Marijuana-Using Drivers Raise Risk of Motor Vehicle Accidents

In Florida, drivers who are operating their vehicles under the influence will inevitably place others in danger of injuries and fatalities in motor vehicle accidents.

While the term "under the influence" can be construed as the driver has been drinking or using drugs, there are certain liberties people believe they can take in terms of the kinds of drugs they have used. Recent research highlights this danger and drivers should be cognizant of this risk if they are in an accident.

An estimated 15 million people in the U.S. are driving while they are high after using marijuana. These people have a greater likelihood of being in an auto accident. In the study, 2,500 drivers above the age of 16 were surveyed. 73% of those who used marijuana said they grew drowsy within the next hour. 14% of those 23 to 28 had a greater likelihood to drive within that hour. For those 22 and younger, it was 10%. Regarding gender, 8% of men and 5% of women said they drove after using it.

Since it is legal for medical use in Florida and many other states have legalized it for recreational use, there is something of a lackadaisical attitude about it. Still, those who drive after using it can have a crash. Law enforcement says they are improving strategies to catch drivers who are driving after smoking marijuana. 7% of Americans said they approve of drivers getting behind the wheel after smoking marijuana.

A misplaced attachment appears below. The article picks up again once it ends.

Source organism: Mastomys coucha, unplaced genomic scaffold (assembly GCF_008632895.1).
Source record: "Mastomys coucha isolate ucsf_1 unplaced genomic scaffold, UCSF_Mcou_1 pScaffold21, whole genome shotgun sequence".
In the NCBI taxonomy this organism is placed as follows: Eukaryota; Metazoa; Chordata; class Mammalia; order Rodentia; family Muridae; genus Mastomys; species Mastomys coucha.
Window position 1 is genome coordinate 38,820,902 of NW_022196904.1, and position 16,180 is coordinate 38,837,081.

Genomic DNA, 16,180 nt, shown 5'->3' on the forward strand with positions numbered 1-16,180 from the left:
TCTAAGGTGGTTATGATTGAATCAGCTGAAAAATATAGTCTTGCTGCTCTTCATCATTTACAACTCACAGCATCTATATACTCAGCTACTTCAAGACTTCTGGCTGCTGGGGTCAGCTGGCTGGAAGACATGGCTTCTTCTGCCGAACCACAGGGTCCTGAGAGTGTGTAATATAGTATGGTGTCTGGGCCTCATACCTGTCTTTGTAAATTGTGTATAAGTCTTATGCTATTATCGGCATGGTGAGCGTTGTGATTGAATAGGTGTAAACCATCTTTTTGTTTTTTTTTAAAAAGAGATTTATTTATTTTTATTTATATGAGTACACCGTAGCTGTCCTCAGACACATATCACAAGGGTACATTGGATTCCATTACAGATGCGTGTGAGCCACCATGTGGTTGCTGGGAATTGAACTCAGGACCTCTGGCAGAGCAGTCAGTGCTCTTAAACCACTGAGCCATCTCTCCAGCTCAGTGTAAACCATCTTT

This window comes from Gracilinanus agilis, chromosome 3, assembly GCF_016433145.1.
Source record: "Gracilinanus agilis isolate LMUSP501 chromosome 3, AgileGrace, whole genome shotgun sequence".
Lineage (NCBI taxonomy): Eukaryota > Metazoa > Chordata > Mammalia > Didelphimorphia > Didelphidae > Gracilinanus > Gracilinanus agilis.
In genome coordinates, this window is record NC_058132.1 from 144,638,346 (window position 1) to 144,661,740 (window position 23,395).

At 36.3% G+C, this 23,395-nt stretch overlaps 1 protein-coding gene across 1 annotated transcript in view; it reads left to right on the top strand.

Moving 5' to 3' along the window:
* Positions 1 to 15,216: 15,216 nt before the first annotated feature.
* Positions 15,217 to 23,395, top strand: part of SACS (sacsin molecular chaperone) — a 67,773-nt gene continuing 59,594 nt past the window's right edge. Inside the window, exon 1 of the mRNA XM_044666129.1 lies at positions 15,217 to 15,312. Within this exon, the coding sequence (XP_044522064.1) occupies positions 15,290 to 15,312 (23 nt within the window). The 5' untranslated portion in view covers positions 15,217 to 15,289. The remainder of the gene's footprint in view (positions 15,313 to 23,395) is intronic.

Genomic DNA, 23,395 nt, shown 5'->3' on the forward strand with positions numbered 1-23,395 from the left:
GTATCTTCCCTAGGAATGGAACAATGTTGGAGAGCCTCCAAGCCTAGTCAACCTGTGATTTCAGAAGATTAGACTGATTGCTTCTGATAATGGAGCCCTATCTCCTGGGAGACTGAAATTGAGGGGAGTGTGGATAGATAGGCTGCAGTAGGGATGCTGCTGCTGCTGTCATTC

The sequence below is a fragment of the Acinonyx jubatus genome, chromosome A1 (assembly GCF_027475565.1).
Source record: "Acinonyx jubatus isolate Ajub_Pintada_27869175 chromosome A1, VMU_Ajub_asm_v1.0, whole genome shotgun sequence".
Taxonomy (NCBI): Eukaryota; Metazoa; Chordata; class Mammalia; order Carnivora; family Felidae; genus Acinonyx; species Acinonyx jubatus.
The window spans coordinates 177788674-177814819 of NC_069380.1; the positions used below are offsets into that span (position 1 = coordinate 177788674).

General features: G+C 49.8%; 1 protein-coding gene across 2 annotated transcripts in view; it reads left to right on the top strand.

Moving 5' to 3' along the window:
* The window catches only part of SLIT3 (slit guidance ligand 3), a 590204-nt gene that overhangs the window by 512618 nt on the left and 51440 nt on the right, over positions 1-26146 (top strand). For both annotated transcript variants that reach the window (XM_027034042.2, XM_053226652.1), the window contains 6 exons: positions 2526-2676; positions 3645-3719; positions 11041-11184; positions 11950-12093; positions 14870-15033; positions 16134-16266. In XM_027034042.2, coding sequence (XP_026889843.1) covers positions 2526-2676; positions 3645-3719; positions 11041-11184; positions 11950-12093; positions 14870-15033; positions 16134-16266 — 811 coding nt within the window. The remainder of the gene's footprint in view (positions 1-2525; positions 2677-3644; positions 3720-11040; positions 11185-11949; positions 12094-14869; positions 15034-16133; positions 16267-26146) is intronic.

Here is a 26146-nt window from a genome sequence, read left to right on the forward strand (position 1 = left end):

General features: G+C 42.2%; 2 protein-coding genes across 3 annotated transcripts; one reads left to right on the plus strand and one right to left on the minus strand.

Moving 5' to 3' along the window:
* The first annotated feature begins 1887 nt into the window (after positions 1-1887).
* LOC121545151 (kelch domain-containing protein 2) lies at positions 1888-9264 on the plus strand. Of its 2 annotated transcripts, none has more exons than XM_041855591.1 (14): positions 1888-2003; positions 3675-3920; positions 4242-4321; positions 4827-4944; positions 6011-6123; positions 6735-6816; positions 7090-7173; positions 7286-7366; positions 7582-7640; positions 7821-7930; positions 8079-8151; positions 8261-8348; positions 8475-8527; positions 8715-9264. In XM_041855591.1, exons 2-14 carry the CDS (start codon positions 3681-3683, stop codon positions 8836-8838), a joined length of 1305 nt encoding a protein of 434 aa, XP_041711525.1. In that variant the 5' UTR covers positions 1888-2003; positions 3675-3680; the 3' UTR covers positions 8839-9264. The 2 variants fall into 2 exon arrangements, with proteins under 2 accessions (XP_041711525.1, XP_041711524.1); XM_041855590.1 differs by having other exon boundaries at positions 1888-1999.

When there is an auto accident, one of the biggest factors in a legal filing for compensation is the cause of the crash. If a driver was under the influence of marijuana, it can be a key to being adequately compensated for medical costs, lost wages, property damage and loss of life. A law firm that understands motor vehicle accidents and knows how to investigate them while gathering relevant evidence is a vital part of a claim. After an accident, it is imperative to call for a consultation to learn what steps to take.